Developed in partnership with the Business Council of Australia, the report focuses on one of the greatest innovation challenges – translating research into scalable, commercial outcomes.
The report draws on interviews and case studies from executives at some of Australia’s largest and most innovative businesses, including Atlassian, Boeing, Dulux Group, Coles and Google.
This practical guide looks at existing research on ways organisations can become ‘innovation active’. Whether a small or medium-sized enterprise or large corporate, innovation active companies are twice as likely to report increased productivity than non-innovating companies, and almost all are able to point to tangible benefits like improved customer service or increased revenue.
We have also developed a business innovation discussion matrix PDF (102 KB) that covers nearly 40 key questions across six key areas to help businesses shape their innovation agenda. By considering the strategic questions presented within the guide, leaders can take practical steps to help overcome some of these barriers and improve business outcomes.
Translating research into scalable, commercial outcomes is within our reach if we overcome the barriers and focus on the enablers below.
Download the report
- Unlocking the innovation potential of Australian companies PDF (6 MB)
- Unlocking the innovation potential of Australian companies (Accessible text) TXT (164 KB)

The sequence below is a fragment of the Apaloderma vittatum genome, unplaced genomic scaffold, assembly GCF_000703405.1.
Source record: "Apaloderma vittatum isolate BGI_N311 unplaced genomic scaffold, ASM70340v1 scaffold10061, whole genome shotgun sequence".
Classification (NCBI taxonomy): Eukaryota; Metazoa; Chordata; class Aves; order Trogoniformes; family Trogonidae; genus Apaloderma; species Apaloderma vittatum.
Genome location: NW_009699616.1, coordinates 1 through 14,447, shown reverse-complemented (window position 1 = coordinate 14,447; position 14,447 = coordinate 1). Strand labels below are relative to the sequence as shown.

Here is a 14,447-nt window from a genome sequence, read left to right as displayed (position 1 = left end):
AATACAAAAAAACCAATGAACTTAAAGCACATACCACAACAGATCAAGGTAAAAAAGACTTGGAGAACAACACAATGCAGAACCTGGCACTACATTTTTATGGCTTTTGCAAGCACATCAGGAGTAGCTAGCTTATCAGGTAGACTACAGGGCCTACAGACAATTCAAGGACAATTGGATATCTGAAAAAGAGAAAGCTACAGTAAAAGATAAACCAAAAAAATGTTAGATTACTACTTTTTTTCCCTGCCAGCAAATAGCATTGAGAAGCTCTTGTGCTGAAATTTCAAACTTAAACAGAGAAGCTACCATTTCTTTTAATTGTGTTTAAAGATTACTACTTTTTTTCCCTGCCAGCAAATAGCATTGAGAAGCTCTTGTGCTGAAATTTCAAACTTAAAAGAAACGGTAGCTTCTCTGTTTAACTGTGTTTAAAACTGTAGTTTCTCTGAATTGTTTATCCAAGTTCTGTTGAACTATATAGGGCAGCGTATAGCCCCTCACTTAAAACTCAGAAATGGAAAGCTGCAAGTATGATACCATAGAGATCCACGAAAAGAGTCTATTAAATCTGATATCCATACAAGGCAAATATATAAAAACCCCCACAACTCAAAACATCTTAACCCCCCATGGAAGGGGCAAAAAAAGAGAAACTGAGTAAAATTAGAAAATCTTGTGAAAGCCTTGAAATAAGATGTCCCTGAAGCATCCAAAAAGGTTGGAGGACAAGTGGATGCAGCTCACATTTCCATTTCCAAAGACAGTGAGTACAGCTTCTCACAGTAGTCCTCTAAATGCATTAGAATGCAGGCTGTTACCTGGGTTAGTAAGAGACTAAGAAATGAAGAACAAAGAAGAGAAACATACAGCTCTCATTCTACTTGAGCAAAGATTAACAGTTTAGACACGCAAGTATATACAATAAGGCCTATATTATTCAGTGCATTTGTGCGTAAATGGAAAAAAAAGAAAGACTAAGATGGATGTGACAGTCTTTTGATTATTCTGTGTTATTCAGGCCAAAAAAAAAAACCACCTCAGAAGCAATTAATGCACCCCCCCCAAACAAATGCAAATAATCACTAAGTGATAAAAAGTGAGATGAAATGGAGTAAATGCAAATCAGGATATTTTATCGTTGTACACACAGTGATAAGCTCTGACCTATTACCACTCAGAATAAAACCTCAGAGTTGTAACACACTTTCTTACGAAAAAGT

- Business Innovation Matrix PDF (102 KB)
- Business Innovation Matrix (Accessible text) TXT (9 KB)
|Barriers to commercialisation||Enablers to overcome the barriers|
|Low levels of cross-sector collaboration
This hinders both the translation of science and technology research into commercial outcomes and the adoption of new ideas from one sector to another.
This is both an enabler in its own right and an important way to achieve some of the enablers. Collaboration helps to support early-stage research, translate and commercialise emerging science and technology, and increase adoption
|Lack of comprehensive innovation strategy and targeted investment
Prevents industry achieving greater commercial outcomes at scale from science and technology.
|Long term strategy and targeted investment
The most successful innovating companies have a clear innovation strategy that supports their strategy and prioritises targeted areas of investment.
|Culture, risk aversion and incentives misalignment
A risk-averse cultural environment, with misaligned incentives, is less likely to support and invest in innovation, trial new processes, and adopt and implement new technologies.
|Culture, risk sharing and alignment of incentives
Innovation ‘starts at the top’, and companies that address the cultural aspects of innovation projects, as well as the alignment of incentives, are more likely to see their projects progress.
|Talent and skills capability mismatches
Skillsets are underutilised and misaligned in areas needed for commercialisation of emerging science and technology opportunities.
|Skills, talent and capability building
These are all required to successfully develop and deliver an innovation project.